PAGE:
The day also includes an ‘X-Factor’ style talent show which is always extremely popular and allows people we support to perform any song they like and the judging panel give comment. The audience can then vote for their favourite act.  We also have an ‘open microphone’ session where service users can get on stage with me and say exactly what they like.  I remember one year, when a service user used the opportunity to propose to his girlfriend!

We also have a circus show where people can join in and learn some juggling skills, hula hoop and plate spinning.  A hotly contested cake and art completion also take place along with henna tattoos, make up and nail painting for those who wish to take part in quieter activities.

My thanks to Sue Pym who organises the majority of our events calendar and always to such a high standard.

Here are just a few of the photos from our Service User Conference. You can see more on our Facebook page.

Service Users Conference
Service Users Conference
2017
Service User Conference
Service User Conference
2017
Service Users Conference 2017
Service Users Conference 2017
CMG Service User Conference 2017
CMG Service User Conference 2017

Supportive Therapies Day. Amazing and unique!

26th July 2017

There are many occasions in CMG when I feel particularly proud of the work that we do and one of those occasions had to be our Supportive Therapies Day which took place last week. This is such a unique event which is superbly organised by Erren Wheatland (CMG Clinical Trainer) and Katie Reid (CMG Healthcare Facilitator) and is a day of amazing and varied, fully accessible, sensory activities designed specifically for our service user with profound and multiple learning disabilities (PMLD).

The event aims to stimulate interest, create opportunities and enhance social and emotional wellbeing and it was certainly obvious from the smiles, giggles and interaction of the people we support, that this was achieved.  The activities are too many to cover in this blog but I’d like to highlight just a few.

The very messy and fun sensory art corner was excellent and  included water pistol/syringe painting, bubble art,  rainbow pasta and rice, cornflour mayhem and fluffy slime.

There was also a wonderful sensory story about a Bear Spirit Animal who, in Native American culture, symbolises courage, confidence and a grounding energy to those he meets. The professional re-enactment of the story included flutes, drums and dancing, which evoked imagination and was a rich sensory experience. Everyone also had the opportunity to make their own feathered headdress.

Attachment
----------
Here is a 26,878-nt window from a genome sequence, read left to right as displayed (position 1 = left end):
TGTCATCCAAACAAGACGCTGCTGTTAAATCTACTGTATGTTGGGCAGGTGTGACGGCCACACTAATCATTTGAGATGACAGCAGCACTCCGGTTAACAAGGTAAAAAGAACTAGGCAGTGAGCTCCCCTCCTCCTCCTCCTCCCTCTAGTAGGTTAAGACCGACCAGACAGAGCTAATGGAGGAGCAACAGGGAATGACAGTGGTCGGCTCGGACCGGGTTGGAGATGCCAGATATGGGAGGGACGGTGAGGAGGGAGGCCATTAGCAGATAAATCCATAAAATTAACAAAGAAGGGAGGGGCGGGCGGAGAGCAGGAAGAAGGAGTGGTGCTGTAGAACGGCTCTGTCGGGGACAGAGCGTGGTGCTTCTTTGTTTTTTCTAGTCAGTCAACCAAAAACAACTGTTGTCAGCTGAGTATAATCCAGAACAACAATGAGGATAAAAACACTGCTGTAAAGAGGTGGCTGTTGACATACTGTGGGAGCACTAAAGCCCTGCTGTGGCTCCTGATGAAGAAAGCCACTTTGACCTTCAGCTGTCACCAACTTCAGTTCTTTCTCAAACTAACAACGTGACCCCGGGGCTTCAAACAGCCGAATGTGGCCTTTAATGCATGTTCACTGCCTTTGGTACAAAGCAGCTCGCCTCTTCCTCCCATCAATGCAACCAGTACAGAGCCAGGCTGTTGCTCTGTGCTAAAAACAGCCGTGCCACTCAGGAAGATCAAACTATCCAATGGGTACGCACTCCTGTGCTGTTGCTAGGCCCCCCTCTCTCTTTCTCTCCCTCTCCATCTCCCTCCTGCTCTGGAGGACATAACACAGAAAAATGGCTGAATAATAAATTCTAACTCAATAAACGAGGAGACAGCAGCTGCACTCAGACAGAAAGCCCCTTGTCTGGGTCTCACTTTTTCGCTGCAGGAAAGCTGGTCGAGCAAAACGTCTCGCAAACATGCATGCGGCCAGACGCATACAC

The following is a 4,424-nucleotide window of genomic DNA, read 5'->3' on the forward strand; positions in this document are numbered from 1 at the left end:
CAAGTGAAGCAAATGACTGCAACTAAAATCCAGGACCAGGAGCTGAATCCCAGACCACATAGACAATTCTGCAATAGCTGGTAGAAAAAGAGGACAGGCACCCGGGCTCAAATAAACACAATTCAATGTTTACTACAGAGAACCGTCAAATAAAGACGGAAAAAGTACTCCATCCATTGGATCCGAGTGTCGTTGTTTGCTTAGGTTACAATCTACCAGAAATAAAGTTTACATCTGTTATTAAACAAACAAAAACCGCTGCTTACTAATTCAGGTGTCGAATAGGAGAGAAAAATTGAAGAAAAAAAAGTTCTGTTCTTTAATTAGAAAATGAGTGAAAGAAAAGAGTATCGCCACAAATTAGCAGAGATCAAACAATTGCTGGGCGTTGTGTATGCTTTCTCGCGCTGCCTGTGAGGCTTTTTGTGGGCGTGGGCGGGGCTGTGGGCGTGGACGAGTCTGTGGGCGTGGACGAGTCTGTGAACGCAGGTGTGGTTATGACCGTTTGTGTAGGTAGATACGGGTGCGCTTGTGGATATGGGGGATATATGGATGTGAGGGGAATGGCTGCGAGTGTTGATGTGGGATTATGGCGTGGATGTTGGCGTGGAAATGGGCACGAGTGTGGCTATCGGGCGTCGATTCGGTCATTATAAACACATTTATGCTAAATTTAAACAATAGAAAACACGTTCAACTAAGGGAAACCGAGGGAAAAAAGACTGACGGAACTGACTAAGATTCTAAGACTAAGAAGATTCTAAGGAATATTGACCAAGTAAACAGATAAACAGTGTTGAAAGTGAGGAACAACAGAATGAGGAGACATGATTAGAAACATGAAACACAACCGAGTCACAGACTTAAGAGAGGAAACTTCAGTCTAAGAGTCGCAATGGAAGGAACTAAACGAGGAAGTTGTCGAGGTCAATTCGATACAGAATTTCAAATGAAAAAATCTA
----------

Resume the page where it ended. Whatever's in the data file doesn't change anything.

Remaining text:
A range of African wildlife was available to handle including a pygmy hedgehog, hissing cockroach, royal python and a lizard. This session saw many people go from being reluctant to enter the room, to leaving with a real sense of accomplishment that they touched or held a reptile/ minibeast.

The hydrotherapy pool that we have at our Lilliputs site allows freedom from restrictive seating for people with little or no voluntary movement. It can relieve muscle spasms, ease pain and increase joint mobility.

CMG supportive therapies
CMG supportive therapies

The day was rounded off with a disco and the infamous and incredibly competitive ‘Pimp my Chair’ competition which gives people an opportunity to get creative, pimp up their wheelchairs and showcase their ride. The standard was extremely high but the winner this year was JS who converted his chair into a yellow vintage plane (with a rotating propella).

CMG supportive therapies
Winner of Pimp My Chair

As well as providing an inspirational day for the people we support, what is also integral,  is inspiring staff teams to enrich day-to-day activities by encomapssing sensory experiences, enhance social interaction and to ensure life experiences are accessible and inclusive.

As I said, a truly unique and exceptional day and my thanks to Erren and Katie.

Here are just a couple of lovely quotes from the day:

‘It was a brilliant day. My son really responded to the crayon art and enjoyed using the switch to operate the hairdryer to melt the wax. He loved seeing and feeling the animals and was very impressed with the disco and the pimp my chair competition. Thank you.’